Josh Kaufman

Josh Kaufman is the bestselling author of books on business, entrepreneurship, skill acquisition, productivity, creativity, applied psychology, and practical wisdom. About Josh »

Notes on The Power of Full Engagement by Jim Loehr & Tony Schwartz

Most businesspeople focus on managing time, which is misleading: true effectiveness is more about managing and investing your energy, and that starts by paying close attention to your body. Jim Loehr & Tony Schwartz’s The Power of Full Engagement describes how to optimize your daily energy levels by improving your daily habits and routines.

About Jim Loehr & Tony Schwartz

Jim Loehr & Tony Schwartz are the authors of the Personal MBA-recommended book The Power of Full Engagement. For more information about Jim Loehr & Tony Schwartz’s work, check out their website.

Here are 10 big ideas from Jim Loehr & Tony Schwartz’s The Power of Full Engagement

1: Time is not the most important thing to manage - energy is what’s actually important.

Most productivity thinkers over the years have fixated on the idea of time: there are only so many hours in a day, so if you want to be an effective person, you should learn to manage them wisely.

Time, however, passes on its own - you can’t really manage it. What you can manage is the energy you bring to those hours.

If you’re low on energy, it doesn’t matter if you have a lot of time to accomplish a task - you’ll be so exhausted that you’ll make very little progress. If you have a ton of energy, you can get many things done in very little time.

The Power of Full Engagement is about managing your energy, and helping you find ways to feel more energetic each day.

2: Wise use of available energy is what leads to results.

Energy is finite, but expandable. You only have so much energy to use each day, but our capacity for productive effort expands as we use it. As long as you take care of yourself and pay attention to how much energy you have, you can accomplish surprising amounts of work.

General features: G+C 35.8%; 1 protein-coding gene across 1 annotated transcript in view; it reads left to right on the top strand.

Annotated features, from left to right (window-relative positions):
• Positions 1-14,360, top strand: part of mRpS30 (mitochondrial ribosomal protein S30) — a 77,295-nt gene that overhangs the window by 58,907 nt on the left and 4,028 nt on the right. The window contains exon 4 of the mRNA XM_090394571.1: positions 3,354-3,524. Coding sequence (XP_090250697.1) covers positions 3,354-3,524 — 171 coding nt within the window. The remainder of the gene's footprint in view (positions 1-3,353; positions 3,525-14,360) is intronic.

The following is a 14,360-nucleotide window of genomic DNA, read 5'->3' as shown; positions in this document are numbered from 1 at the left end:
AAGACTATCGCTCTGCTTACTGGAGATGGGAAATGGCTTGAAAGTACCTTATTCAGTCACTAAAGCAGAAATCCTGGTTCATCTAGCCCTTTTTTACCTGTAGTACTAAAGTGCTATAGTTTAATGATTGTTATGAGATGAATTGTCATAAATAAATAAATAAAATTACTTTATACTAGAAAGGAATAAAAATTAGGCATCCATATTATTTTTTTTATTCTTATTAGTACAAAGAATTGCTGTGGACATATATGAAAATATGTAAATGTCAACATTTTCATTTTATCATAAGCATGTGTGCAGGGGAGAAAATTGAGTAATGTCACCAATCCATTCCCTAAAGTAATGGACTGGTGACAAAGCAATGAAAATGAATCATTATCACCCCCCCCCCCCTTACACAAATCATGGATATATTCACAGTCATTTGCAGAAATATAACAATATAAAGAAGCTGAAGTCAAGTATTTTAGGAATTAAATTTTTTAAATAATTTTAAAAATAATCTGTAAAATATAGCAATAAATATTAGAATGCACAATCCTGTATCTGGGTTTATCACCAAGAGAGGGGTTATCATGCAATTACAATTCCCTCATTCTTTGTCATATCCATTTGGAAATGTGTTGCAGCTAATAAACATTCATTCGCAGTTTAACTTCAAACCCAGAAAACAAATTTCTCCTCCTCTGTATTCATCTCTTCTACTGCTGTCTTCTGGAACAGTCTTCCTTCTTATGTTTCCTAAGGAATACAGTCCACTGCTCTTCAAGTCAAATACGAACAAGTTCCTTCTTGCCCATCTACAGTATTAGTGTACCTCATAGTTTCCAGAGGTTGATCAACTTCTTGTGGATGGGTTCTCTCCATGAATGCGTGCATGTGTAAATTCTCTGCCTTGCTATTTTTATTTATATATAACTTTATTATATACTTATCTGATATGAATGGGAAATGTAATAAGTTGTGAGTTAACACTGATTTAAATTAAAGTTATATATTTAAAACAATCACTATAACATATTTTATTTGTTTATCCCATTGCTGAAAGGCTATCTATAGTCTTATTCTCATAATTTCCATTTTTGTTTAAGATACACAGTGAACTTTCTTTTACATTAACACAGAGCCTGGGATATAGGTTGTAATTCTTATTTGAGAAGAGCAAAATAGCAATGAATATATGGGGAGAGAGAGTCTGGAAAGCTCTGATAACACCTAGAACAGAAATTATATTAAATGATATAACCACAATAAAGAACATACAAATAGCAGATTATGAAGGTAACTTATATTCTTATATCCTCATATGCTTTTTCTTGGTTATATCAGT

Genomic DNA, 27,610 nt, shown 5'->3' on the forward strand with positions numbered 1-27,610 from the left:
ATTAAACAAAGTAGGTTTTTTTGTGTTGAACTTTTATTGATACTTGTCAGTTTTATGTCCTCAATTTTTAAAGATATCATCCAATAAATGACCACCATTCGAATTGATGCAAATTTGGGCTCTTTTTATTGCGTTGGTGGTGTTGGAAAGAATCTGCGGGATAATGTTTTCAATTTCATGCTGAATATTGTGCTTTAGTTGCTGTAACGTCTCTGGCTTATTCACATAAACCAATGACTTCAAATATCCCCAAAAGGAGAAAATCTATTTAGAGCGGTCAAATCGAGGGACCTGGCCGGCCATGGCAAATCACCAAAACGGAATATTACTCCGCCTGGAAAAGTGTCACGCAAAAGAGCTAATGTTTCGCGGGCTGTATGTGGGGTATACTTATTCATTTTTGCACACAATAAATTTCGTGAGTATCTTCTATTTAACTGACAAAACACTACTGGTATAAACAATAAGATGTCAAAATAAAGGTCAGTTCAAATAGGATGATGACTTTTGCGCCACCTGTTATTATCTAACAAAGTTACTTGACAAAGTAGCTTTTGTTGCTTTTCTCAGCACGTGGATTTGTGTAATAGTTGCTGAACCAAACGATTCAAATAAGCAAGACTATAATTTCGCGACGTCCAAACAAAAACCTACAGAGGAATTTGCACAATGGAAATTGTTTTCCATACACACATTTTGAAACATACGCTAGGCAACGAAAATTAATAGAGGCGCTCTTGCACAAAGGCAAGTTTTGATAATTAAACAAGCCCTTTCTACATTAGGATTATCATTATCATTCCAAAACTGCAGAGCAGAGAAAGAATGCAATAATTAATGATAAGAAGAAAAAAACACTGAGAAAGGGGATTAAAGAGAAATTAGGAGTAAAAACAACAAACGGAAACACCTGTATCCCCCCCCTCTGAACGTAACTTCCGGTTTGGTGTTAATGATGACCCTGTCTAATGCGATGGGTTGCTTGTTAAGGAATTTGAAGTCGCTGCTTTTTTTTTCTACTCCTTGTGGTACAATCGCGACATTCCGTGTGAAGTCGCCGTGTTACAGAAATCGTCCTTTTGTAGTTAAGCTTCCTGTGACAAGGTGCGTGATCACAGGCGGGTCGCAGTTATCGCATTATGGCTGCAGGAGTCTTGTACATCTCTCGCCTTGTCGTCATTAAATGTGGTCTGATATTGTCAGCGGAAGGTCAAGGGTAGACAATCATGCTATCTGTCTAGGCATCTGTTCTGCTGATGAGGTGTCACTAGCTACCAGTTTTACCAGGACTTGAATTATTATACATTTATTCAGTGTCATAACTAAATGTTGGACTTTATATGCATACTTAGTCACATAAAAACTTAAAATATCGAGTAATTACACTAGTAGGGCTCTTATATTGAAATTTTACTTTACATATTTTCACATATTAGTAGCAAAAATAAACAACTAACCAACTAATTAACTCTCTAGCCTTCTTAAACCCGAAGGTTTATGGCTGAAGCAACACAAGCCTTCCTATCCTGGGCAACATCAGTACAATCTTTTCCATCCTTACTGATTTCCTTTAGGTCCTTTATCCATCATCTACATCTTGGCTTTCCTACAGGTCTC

3: All hours aren’t created equal - pay attention to your energy cycles, which naturally oscillate.

Time management proponents make the mistake of assuming all hours are fungible - equal to any other. On a calendar, there’s no visible difference between 9:00-10:00am and 12:00-1:00pm.

Physically, there’s a huge difference. Our body operates in Energy Cycles in which our energy fluctuates up and down. You may be familiar with the circadian cycle, which is responsible for our waking/sleeping pattern. There are other cycles as well, which naturally oscillates every 90 minutes between high and low energy.

This cycle is normal, so it pays to respect it. Every hour and a half or so, your body needs a bit of relaxation and rest. Powering through the dip in energy is actually counterproductive - you’re not giving your body the rest it needs to operate at peak performance.

4: Energy diminishes with overuse and underuse - it’s best to think in terms of sprinting and recovery.

When working, think like a sprinter - you can cover a lot of ground in a quick burst, but you can’t keep up that pace all day. With a little rest between bursts, however, you can sprint over and over again.

If you tax yourself too much, you’ll wear yourself out, and you’ll need a longer period of recovery before you’ll be ready to go again. At the extreme, some people work themselves to the point of exhaustion, at which point their body forces them to recover via injury or illness. You can only push yourself so much - Recovery is mandatory, not optional.

5: You are not a machine: humans need relaxation, rest, and recovery for top performance.

The ideal many people seem to have about human productivity is working like a robot: no rest, no food, no sleep, no recovery all day every day. That’s a recipe for disaster.